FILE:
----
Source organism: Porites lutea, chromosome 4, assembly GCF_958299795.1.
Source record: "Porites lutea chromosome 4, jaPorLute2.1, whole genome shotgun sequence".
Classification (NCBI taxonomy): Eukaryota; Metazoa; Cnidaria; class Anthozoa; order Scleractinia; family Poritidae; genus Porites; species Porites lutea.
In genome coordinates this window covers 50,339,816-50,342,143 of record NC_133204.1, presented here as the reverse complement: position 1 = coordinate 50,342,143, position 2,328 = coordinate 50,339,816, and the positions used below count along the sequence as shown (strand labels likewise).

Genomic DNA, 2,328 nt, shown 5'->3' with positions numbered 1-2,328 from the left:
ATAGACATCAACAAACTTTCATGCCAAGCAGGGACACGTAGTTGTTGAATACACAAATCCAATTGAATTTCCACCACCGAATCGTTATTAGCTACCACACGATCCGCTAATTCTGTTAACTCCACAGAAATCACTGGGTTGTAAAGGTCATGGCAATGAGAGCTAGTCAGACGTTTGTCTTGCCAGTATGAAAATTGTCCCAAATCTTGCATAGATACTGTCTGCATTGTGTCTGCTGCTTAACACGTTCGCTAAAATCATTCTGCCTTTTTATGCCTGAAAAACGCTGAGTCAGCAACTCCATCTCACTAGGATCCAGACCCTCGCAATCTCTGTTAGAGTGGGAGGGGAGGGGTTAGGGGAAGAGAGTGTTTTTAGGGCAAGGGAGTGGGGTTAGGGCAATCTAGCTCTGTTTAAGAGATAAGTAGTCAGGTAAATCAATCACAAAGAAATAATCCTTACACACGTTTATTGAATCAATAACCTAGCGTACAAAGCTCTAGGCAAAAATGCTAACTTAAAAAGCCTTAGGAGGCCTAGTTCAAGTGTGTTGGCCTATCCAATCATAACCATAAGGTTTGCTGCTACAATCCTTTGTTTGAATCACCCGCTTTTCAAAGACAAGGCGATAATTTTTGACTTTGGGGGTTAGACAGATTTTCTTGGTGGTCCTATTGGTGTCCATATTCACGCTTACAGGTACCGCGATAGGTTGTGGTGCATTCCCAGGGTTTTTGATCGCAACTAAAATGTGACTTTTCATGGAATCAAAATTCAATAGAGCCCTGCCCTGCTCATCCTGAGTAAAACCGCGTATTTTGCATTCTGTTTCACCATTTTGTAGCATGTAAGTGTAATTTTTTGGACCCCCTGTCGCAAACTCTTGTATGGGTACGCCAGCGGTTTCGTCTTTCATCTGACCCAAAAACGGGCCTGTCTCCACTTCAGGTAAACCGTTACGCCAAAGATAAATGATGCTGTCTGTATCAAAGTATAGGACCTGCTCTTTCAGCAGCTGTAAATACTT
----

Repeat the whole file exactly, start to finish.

Source organism: Porites lutea, chromosome 4, assembly GCF_958299795.1.
Source record: "Porites lutea chromosome 4, jaPorLute2.1, whole genome shotgun sequence".
Classification (NCBI taxonomy): Eukaryota; Metazoa; Cnidaria; class Anthozoa; order Scleractinia; family Poritidae; genus Porites; species Porites lutea.
In genome coordinates this window covers 50,339,816-50,342,143 of record NC_133204.1, presented here as the reverse complement: position 1 = coordinate 50,342,143, position 2,328 = coordinate 50,339,816, and the positions used below count along the sequence as shown (strand labels likewise).

Genomic DNA, 2,328 nt, shown 5'->3' with positions numbered 1-2,328 from the left:
ATAGACATCAACAAACTTTCATGCCAAGCAGGGACACGTAGTTGTTGAATACACAAATCCAATTGAATTTCCACCACCGAATCGTTATTAGCTACCACACGATCCGCTAATTCTGTTAACTCCACAGAAATCACTGGGTTGTAAAGGTCATGGCAATGAGAGCTAGTCAGACGTTTGTCTTGCCAGTATGAAAATTGTCCCAAATCTTGCATAGATACTGTCTGCATTGTGTCTGCTGCTTAACACGTTCGCTAAAATCATTCTGCCTTTTTATGCCTGAAAAACGCTGAGTCAGCAACTCCATCTCACTAGGATCCAGACCCTCGCAATCTCTGTTAGAGTGGGAGGGGAGGGGTTAGGGGAAGAGAGTGTTTTTAGGGCAAGGGAGTGGGGTTAGGGCAATCTAGCTCTGTTTAAGAGATAAGTAGTCAGGTAAATCAATCACAAAGAAATAATCCTTACACACGTTTATTGAATCAATAACCTAGCGTACAAAGCTCTAGGCAAAAATGCTAACTTAAAAAGCCTTAGGAGGCCTAGTTCAAGTGTGTTGGCCTATCCAATCATAACCATAAGGTTTGCTGCTACAATCCTTTGTTTGAATCACCCGCTTTTCAAAGACAAGGCGATAATTTTTGACTTTGGGGGTTAGACAGATTTTCTTGGTGGTCCTATTGGTGTCCATATTCACGCTTACAGGTACCGCGATAGGTTGTGGTGCATTCCCAGGGTTTTTGATCGCAACTAAAATGTGACTTTTCATGGAATCAAAATTCAATAGAGCCCTGCCCTGCTCATCCTGAGTAAAACCGCGTATTTTGCATTCTGTTTCACCATTTTGTAGCATGTAAGTGTAATTTTTTGGACCCCCTGTCGCAAACTCTTGTATGGGTACGCCAGCGGTTTCGTCTTTCATCTGACCCAAAAACGGGCCTGTCTCCACTTCAGGTAAACCGTTACGCCAAAGATAAATGATGCTGTCTGTATCAAAGTATAGGACCTGCTCTTTCAGCAGCTGTAAATACTT